8 GDPR Questions, Answered


With the deadline for GDPR compliance rapidly approaching, many organizations are facing a number of GDPR questions. In this post, we’ll answer 8 common GDPR questions that we hear from customers and prospects.

1. What is GDPR and why we should care?

GDPR, or officially, the General Data Protection Regulation 2016/679 will come into force on May 25, 2018. This means officially, we have about 15 months to comply with it. And everyone is now working to put their regulations in place and make sure they follow through, whether by installing tools that allow metadata and information to be linked back to policies, trusted source of data, data usage, sharing agreements, and more.

The primary difference between the GDPR and the prior data protection laws is the timing. As we enter the fourth industrial revolution with the digital age with data as the new oil, a company working with – or within – the EU region will need to comply. Before the rise of Facebook, the Internet, and Google, customer data privacy and protection did not include scopes of such digital assets. Now the new regulations of GDPR have an expansive scope.

2. With the BREXIT in sight, will I still need to comply?

The simple answer is YES. According to this C Suite article, the UK government has agreed to comply to the EU GDPR regulation not withstanding the UK’s decision to leave EU.

Any business that enters and processes the personal data of EU citizens, or monitors their online and offline usage and behavior knowingly or unknowingly, or who may have any staff operating in the EU region, will have to comply with the GDPR. The scope of GDPR actually reaches even beyond the borders. So even if you are facing BREXIT and will eventually need to work with any EU-zone company, you will need to take this GDPR compliance into account.

3. What are my obligations?

GDPR applies to all EU citizens and widens the definition of “personal data.” Business will need to define the scope of IT implementations in this case. Any data that can be used to identify a person is now falling under personal data. And this includes data items like “genes,” “prior health records,” “economic and financial information,” “social and online information,” and more.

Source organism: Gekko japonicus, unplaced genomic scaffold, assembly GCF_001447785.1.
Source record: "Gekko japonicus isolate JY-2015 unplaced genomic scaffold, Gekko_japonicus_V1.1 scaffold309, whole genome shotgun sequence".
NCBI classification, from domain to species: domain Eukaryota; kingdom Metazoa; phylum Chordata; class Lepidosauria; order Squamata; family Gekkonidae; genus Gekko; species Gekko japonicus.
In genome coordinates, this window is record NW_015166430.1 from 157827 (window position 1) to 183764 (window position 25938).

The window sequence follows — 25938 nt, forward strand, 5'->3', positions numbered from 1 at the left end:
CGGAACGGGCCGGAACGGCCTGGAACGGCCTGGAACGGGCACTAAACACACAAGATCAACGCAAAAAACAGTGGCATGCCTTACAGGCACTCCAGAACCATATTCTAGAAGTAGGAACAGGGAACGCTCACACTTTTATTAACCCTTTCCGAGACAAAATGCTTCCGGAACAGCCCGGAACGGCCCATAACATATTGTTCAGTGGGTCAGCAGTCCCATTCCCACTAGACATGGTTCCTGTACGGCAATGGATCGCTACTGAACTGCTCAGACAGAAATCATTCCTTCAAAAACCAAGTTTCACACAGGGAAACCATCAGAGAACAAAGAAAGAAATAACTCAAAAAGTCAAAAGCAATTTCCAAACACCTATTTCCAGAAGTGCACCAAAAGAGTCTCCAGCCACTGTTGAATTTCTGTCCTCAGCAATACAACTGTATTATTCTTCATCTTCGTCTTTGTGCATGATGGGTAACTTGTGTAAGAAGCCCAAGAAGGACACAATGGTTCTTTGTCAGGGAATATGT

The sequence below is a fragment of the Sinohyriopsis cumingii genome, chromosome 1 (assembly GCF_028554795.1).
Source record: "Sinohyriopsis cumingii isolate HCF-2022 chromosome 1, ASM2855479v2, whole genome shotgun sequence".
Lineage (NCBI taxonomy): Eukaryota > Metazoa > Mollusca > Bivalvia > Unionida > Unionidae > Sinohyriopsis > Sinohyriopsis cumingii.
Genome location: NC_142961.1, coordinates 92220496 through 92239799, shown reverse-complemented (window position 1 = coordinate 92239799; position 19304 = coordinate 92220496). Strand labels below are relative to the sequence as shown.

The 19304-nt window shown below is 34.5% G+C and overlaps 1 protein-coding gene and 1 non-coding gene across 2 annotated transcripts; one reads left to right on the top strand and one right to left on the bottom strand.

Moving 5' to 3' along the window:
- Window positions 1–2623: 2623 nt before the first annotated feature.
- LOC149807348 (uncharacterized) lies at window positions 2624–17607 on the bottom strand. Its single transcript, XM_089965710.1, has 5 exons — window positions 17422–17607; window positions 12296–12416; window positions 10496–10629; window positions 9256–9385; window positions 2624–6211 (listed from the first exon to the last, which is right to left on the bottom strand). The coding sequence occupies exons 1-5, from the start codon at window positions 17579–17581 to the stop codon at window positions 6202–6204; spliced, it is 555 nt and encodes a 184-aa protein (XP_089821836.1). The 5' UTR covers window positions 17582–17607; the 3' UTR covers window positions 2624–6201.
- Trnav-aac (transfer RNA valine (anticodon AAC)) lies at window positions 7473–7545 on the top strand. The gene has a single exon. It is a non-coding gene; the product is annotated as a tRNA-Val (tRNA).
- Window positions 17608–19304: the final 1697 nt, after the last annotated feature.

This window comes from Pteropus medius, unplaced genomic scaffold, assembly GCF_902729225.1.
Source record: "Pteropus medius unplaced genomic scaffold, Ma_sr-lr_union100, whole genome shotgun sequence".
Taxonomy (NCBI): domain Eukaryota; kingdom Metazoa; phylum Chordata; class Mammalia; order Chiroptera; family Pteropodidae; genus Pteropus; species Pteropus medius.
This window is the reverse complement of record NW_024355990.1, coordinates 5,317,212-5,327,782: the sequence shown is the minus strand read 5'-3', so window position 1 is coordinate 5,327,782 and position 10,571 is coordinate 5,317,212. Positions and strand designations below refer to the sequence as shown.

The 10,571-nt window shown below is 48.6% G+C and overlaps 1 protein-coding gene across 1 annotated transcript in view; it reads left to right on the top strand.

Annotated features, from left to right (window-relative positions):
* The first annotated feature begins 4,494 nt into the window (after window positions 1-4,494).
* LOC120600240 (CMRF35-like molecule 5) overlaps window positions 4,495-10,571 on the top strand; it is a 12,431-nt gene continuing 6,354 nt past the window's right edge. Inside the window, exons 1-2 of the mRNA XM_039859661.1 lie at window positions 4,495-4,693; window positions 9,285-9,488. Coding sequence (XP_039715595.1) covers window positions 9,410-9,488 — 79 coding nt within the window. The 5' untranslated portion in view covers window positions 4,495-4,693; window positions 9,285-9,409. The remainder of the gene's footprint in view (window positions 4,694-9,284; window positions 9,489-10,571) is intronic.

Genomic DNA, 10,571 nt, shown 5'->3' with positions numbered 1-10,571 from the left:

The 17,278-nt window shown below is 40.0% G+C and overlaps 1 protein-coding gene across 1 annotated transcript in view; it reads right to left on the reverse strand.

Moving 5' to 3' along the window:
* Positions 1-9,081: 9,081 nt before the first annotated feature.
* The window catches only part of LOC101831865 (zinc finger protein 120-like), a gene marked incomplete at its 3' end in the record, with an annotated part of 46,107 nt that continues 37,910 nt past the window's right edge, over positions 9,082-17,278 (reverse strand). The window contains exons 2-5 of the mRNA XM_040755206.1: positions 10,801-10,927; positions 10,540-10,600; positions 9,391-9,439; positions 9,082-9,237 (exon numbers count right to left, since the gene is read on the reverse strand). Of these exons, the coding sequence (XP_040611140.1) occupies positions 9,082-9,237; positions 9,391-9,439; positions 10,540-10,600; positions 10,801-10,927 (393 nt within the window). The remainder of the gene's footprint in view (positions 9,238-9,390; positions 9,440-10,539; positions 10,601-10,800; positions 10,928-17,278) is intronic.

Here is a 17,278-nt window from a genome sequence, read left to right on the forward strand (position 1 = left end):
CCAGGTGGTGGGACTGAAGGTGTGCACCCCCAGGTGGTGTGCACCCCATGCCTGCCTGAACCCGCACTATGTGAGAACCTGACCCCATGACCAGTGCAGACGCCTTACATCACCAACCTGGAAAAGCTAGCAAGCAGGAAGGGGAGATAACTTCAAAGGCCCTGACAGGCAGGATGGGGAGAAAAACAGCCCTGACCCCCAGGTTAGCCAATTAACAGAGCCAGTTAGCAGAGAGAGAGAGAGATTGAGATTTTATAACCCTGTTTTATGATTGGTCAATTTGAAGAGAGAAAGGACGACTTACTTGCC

GDPR has strengthened what it means to collect consent from users and to ensure the language or their privacy policy is clear about how they will use the information. A user choosing not to answer does not mean that he/she gave his/her consent. As an organization, any personal data processing activities can be shut down by authorities without valid consent and without the explanation of how and what personal data is being collected and processed.

4. What roles should I hire?

The Data Protection Officer is mandatory appointment and position for all companies that collect EU user-related personal information, along with other roles. This role will be appointed when a company has “regular and systematic monitoring of data subjects on a large scale” or has some activity of “processing on a large scale of special categories of data.” It’s important to consider this requirement as part of your new organizational structure going forward. Assigning roles and responsibilities to your existing GDPR data to be accountable is key. Be ready for changes in your organization (see below).

5. What can I do to re-assess my internal policies and landscape?